The market value of your business, also known as a business valuation, is an approximation of how much a buyer would be willing to pay for your business. There are a number of different factors to consider when trying to estimate this value, other than just assets and revenue, and the considerations can vary based on the industry you are in. At the end of the day, your business is worth only what someone is willing to pay for it, but knowing the value ahead of time could give you a chance to increase it, if you are considering selling your company.

Keep in mind that these are guidelines and the best way to get an accurate valuation is to consult a professional, such as a business broker, who would not only consider all potential factors when determining the value of the business, but also have the best leverage when it comes to marketing and finding a buyer for your business.

Financial History

Income is always an important factor, but a potential buyer will be interested in seeing how your financials are trending, and not just your total earnings. They will want to know in which direction revenue and expenses have been trending over the past several years. An increased growth in revenue over the past few years will affect the valuation positively. Conversely, if expenses are increasing at a higher rate than profits, it could affect the valuation negatively. Strong financials help increase the value if your business. Financial documents such as profit and loss statements, balance sheets, and tax returns will help determine this.

Cash Flow

Cash flow is also integral to estimating the market value of your business. If a business has a high fixed assets base or requires high working capital, more of the profits will need to be reinvested back in the business, which will reduce the available cash flow, and subsequently lower its overall value. Generally, revenue is a secondary to cash flow when determining the value of a company. While assets can increase the value of your business, they can also lower it, because they require a higher reinvestment of profits, therefore reducing cash flow.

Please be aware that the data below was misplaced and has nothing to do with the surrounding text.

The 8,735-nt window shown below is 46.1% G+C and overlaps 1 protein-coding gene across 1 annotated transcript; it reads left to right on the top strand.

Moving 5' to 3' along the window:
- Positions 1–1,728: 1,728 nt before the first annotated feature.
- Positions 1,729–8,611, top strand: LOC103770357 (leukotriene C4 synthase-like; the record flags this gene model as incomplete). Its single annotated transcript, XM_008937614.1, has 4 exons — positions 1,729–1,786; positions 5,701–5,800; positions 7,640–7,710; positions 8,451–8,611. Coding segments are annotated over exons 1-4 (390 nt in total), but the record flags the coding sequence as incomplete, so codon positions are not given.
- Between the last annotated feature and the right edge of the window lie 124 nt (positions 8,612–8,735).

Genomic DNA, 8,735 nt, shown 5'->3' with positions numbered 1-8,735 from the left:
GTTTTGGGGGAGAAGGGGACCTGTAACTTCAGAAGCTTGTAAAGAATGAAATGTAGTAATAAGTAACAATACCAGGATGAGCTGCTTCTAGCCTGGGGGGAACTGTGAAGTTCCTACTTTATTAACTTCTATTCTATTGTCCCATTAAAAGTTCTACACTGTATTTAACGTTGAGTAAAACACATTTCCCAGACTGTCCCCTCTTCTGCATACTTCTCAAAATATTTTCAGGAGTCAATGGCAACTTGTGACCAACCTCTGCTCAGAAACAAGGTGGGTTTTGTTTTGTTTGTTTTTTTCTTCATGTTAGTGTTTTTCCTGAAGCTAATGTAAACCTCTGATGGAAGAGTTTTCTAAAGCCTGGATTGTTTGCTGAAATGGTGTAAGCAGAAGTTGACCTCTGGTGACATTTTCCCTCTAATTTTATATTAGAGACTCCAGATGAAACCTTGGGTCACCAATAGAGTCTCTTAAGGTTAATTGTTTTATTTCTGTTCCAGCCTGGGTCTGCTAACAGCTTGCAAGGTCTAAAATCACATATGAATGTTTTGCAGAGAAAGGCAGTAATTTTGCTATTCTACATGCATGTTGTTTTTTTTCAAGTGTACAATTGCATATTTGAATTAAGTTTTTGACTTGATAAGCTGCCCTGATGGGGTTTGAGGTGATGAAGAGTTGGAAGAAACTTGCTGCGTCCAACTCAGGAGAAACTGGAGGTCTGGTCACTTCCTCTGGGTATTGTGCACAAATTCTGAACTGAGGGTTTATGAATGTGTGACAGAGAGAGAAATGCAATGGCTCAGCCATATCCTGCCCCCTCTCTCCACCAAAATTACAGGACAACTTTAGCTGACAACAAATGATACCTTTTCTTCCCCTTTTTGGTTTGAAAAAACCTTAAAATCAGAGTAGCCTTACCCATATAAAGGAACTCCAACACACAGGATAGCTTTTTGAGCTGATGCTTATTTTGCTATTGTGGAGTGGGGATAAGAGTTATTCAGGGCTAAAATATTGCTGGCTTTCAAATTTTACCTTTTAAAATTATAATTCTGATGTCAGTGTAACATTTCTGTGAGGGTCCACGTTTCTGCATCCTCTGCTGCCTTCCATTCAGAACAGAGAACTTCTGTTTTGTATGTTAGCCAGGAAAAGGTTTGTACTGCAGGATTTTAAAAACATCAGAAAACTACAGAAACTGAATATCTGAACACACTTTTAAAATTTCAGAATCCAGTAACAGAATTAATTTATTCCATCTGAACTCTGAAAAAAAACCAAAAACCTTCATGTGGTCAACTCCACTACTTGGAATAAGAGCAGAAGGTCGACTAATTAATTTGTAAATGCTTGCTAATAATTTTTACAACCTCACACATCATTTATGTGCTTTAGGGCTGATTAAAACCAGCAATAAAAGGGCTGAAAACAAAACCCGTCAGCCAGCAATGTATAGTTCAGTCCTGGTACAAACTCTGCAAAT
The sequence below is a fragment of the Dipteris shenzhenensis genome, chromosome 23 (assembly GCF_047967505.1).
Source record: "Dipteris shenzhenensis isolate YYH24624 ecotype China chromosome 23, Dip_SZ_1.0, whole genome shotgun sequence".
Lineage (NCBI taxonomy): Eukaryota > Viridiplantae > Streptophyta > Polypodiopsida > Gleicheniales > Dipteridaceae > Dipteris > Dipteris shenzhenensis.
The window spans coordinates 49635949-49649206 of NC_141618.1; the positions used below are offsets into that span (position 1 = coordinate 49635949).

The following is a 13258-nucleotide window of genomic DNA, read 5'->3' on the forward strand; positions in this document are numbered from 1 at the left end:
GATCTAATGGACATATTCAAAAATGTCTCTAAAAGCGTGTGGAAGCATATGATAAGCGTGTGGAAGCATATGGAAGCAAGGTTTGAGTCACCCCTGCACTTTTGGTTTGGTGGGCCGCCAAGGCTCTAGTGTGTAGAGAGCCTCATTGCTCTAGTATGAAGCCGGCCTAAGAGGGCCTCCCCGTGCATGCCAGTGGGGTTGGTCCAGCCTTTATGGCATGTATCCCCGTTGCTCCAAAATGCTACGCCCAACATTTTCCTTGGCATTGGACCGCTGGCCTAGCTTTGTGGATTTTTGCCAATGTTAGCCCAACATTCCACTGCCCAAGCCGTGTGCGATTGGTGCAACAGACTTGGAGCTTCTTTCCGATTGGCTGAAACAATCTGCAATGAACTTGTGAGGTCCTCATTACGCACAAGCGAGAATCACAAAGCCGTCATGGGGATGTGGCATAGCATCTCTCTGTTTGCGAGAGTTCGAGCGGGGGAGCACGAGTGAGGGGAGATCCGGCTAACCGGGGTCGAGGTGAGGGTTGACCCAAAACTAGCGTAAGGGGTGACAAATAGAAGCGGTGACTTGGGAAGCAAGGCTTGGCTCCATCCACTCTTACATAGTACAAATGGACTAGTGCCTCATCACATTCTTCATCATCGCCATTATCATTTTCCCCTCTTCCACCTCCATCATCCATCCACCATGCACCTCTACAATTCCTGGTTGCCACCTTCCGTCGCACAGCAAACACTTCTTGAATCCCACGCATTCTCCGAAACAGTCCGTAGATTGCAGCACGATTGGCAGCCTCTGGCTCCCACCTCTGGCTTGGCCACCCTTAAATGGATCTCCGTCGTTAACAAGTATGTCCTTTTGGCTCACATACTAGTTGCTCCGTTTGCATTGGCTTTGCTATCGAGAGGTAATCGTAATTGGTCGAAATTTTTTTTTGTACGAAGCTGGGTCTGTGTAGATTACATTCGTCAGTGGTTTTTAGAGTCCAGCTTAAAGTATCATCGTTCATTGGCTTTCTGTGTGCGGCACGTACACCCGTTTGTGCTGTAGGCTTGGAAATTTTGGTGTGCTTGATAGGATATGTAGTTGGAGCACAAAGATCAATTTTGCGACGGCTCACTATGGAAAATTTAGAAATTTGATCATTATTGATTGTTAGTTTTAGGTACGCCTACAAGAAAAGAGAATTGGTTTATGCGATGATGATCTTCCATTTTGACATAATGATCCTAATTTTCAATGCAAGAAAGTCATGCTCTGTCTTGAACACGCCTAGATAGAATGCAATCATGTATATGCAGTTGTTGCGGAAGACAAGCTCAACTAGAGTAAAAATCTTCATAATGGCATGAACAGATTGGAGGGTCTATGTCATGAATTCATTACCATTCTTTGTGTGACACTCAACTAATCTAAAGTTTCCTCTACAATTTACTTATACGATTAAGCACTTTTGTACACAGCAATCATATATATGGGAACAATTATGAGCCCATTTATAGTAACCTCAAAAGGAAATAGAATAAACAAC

Future Growth

The potential for growth is a key indicator in projecting the future performance of a company. This will depend on the current health of the business, as well as the industry as a whole. A business valuation can take into consideration the growth prospects of the company, especially if your business model has high growth potential. There could be strategies that you have yet to implement that could increase future growth of your business. The direction the industry you are in is trending could also determine your future growth prospects.

Intangibles and Risk Factors

Other intangibles that may be difficult to place an exact value on can play an important factor in calculating your business’s market value. This includes the size of your customer base, skilled employees, reputation, location or competitive advantage. For instance, a company that is struggling in some areas may have a terrific location, which can be an excellent growth indicator and critical in determining its value. A staff that is highly skilled, experienced and loyal, will also have a high positive impact.

A large, diversified customer base is a low risk for a potential investor and will therefore help increase the company’s value whereas a small customer base that is heavily dependent on a few customers or clients will be seen as a high risk, and be a detriment to the value. Your company’s reputation also carries considerable value. If you have a great reputation, your growth potential becomes easier to achieve, but a negative reputation could be a major obstacle in the company’s future growth and hurt the chances of selling your business, causing it to be valued lower.

Any potential edge over the competition, or competitive advantages, can help boost the value of a business and its future growth potential. If it is a sustainable advantage, it can protect the business from competition, therefore reducing risk. This can come in the form of intellectual property, a proprietary process or unique capability and this edge can mean that you can demand a higher price for your business.

Ultimately, determining the value of a business you own is not an exact science. While the aforementioned items are all important, they are not the only measurable factors. Since every business and industry is different, there could be a myriad of other things to consider. Consider this list to be a good starting point for boosting the value of your business and maximizing the sale price.

If you’re considering selling a company you own, either now, or in the near future, getting an accurate understanding of the business’s true market value is a critical first step that could determine your next move. Why take a chance on leaving something out? Get a free market value estimate from CIBB and know where you stand.